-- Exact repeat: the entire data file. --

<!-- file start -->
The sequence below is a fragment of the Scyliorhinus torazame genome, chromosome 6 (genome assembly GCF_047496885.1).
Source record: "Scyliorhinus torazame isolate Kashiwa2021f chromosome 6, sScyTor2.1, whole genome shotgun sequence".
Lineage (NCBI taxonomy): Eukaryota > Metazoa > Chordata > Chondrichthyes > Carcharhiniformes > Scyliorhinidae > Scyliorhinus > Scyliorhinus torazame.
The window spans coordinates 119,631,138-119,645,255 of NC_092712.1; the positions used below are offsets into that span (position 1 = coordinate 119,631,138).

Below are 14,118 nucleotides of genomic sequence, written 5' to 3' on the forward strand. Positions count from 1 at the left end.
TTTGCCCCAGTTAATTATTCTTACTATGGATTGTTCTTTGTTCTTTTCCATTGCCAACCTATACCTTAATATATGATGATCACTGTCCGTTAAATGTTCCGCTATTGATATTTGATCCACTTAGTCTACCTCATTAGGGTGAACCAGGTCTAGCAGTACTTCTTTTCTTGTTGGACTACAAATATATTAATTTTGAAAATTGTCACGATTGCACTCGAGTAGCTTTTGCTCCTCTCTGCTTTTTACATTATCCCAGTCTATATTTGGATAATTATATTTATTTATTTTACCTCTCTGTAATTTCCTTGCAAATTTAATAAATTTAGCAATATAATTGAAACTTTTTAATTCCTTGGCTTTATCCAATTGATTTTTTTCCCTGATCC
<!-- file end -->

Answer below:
The sequence below is a fragment of the Scyliorhinus torazame genome, chromosome 6 (genome assembly GCF_047496885.1).
Source record: "Scyliorhinus torazame isolate Kashiwa2021f chromosome 6, sScyTor2.1, whole genome shotgun sequence".
Lineage (NCBI taxonomy): Eukaryota > Metazoa > Chordata > Chondrichthyes > Carcharhiniformes > Scyliorhinidae > Scyliorhinus > Scyliorhinus torazame.
The window spans coordinates 119,631,138-119,645,255 of NC_092712.1; the positions used below are offsets into that span (position 1 = coordinate 119,631,138).

Below are 14,118 nucleotides of genomic sequence, written 5' to 3' on the forward strand. Positions count from 1 at the left end.
TTTGCCCCAGTTAATTATTCTTACTATGGATTGTTCTTTGTTCTTTTCCATTGCCAACCTATACCTTAATATATGATGATCACTGTCCGTTAAATGTTCCGCTATTGATATTTGATCCACTTAGTCTACCTCATTAGGGTGAACCAGGTCTAGCAGTACTTCTTTTCTTGTTGGACTACAAATATATTAATTTTGAAAATTGTCACGATTGCACTCGAGTAGCTTTTGCTCCTCTCTGCTTTTTACATTATCCCAGTCTATATTTGGATAATTATATTTATTTATTTTACCTCTCTGTAATTTCCTTGCAAATTTAATAAATTTAGCAATATAATTGAAACTTTTTAATTCCTTGGCTTTATCCAATTGATTTTTTTCCCTGATCC